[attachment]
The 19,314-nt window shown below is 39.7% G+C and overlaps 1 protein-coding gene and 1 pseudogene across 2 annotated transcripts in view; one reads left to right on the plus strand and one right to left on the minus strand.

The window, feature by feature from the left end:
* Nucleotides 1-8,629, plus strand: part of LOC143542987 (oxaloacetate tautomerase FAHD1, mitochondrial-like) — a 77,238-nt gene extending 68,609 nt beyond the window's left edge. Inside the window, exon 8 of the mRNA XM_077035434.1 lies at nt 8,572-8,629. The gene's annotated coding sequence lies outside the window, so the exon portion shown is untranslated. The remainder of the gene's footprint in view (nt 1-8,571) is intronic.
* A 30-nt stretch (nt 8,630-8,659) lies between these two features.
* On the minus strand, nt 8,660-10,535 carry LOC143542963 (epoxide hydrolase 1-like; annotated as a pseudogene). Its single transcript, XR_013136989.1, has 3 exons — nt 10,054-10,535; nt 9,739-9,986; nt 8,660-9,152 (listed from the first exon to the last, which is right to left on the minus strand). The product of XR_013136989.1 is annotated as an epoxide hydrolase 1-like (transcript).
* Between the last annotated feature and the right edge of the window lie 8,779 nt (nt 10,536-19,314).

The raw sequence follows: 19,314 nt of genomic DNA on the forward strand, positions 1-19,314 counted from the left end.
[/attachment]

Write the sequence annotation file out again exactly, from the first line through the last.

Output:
The 19,314-nt window shown below is 39.7% G+C and overlaps 1 protein-coding gene and 1 pseudogene across 2 annotated transcripts in view; one reads left to right on the plus strand and one right to left on the minus strand.

The window, feature by feature from the left end:
* Nucleotides 1-8,629, plus strand: part of LOC143542987 (oxaloacetate tautomerase FAHD1, mitochondrial-like) — a 77,238-nt gene extending 68,609 nt beyond the window's left edge. Inside the window, exon 8 of the mRNA XM_077035434.1 lies at nt 8,572-8,629. The gene's annotated coding sequence lies outside the window, so the exon portion shown is untranslated. The remainder of the gene's footprint in view (nt 1-8,571) is intronic.
* A 30-nt stretch (nt 8,630-8,659) lies between these two features.
* On the minus strand, nt 8,660-10,535 carry LOC143542963 (epoxide hydrolase 1-like; annotated as a pseudogene). Its single transcript, XR_013136989.1, has 3 exons — nt 10,054-10,535; nt 9,739-9,986; nt 8,660-9,152 (listed from the first exon to the last, which is right to left on the minus strand). The product of XR_013136989.1 is annotated as an epoxide hydrolase 1-like (transcript).
* Between the last annotated feature and the right edge of the window lie 8,779 nt (nt 10,536-19,314).

The raw sequence follows: 19,314 nt of genomic DNA on the forward strand, positions 1-19,314 counted from the left end.